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So please, a definitive answer here. Is it a simple fix in the next version to turn off exclusion areas for GMAX models or is that a major change in design? I'm not sure you understand how serious an issue this is when trying to create a scenery that includes both custom objects along with autogen. It becomes an either/or situation sometimes for designers where there's this clear need for a custom 3D model in an area but to place it there runs a real risk of undoing all the autogen you've so meticulously placed in surrounding tiles. Here's an example of what I'm talking about. I'm working on the newest version of my Phoenix photoreal scenery and am using GMAX to place high-res textured freeways and overpasses where they belong. These are long and narrow segment models that should logically have a bounding exclusion box only in a very thin path along the freeway. What I sometimes get instead is an area about 1/4 mile in width along both sides of the object where no autogen buildings or vegetation appears. What's strange though is that a similar segment somewhere else in the scenery will have trees and houses protruding up through the object. It's almost arbitrary. I'll post a before and after picture later of what I'm talking about.Art

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Ahh, I didn't understand your issue before. Correct me if I am wrong, but the problem you are describing is that exclusion areas are forced to be rectangles in a basically north/south orientation that can't be rotated.What I end up doing to counter this is to make a whole ton of little teeny exclusion areas instead of the single one that would fit if I could use an arbitrary polygon instead of a single orientation rectangle (so to speak), which is a fairly major cost of time and an object management issue, especially when I decide to make a change.In the case of roads, though, couldn't you place a layer 7 polygon under the road to exclude the objects in the path of the road? Maybe you're thinking this may not give you the look you want. I wonder if it's possible to make a transparent layer 7 polygon that lets the landclass show through but still excludes the objects? Yes, I'd LOVE to see the code allow polygons for exclusion areas. But I'm not sure what the impact of this would be, and imagine there is probably a very valid technical reason it is the way it is, and that changing it may adversely affect performance.Thomas[a href=http://www.flyingscool.com/FC_StartJava.html] http://www.flyingscool.com/images/Signature.jpg [/a]I like using VC's :-)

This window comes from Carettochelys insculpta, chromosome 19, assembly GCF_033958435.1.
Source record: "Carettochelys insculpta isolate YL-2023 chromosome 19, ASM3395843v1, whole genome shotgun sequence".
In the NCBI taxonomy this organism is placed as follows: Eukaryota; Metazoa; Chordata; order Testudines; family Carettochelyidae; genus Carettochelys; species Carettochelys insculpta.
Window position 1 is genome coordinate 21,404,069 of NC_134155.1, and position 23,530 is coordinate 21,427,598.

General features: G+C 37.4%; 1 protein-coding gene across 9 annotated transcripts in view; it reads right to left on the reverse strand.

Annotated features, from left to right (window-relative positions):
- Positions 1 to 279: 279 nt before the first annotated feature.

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I've never played with a transparent layer 7 polygon before. Sounds like it would violate one of the 10 Commandments. What's beneath my roads is the photoreal layer and I want that to be intact. I'm actually using flattens to define the beds the highway objects are layed upon. In some cases where the highway goes under a ground level underpass, the flatten drops the highway segment into a depression and then I slowly ramp up the flattens to simulate a gradual rise as the highways goes above ground level. Of course the road resolution at 4.8 m/pixel is just not good enough at low altitudes to really represent a road so I'm forced to use GMAX textured polys to make the highways realistic. It's those GMAX exclusion areas that wipe out the autogen. I've found as you did that you can break up the objects into separate models and minimize the exclusion area but, with a highway miles long, that's really not practical. MS could always give us an XML tag that would turn off the exlude area if there was a legitimate reason for it being there. As a programmer I just have to believe the exlude is deliberate code and whenever you have deliberate code it's relatively simple to allow someone to turn it off.Art